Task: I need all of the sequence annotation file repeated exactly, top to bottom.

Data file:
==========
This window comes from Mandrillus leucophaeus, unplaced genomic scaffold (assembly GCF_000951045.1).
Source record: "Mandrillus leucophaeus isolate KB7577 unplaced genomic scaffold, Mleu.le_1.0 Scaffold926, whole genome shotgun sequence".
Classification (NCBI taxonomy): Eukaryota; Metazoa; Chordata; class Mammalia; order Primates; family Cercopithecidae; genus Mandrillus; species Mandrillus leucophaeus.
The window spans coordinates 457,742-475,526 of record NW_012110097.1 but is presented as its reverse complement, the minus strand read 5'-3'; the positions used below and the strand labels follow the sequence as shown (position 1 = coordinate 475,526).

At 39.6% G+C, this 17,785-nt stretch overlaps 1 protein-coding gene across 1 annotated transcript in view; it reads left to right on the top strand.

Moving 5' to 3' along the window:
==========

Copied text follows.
This window comes from Mandrillus leucophaeus, unplaced genomic scaffold (assembly GCF_000951045.1).
Source record: "Mandrillus leucophaeus isolate KB7577 unplaced genomic scaffold, Mleu.le_1.0 Scaffold926, whole genome shotgun sequence".
Classification (NCBI taxonomy): Eukaryota; Metazoa; Chordata; class Mammalia; order Primates; family Cercopithecidae; genus Mandrillus; species Mandrillus leucophaeus.
The window spans coordinates 457,742-475,526 of record NW_012110097.1 but is presented as its reverse complement, the minus strand read 5'-3'; the positions used below and the strand labels follow the sequence as shown (position 1 = coordinate 475,526).

At 39.6% G+C, this 17,785-nt stretch overlaps 1 protein-coding gene across 1 annotated transcript in view; it reads left to right on the top strand.

Moving 5' to 3' along the window: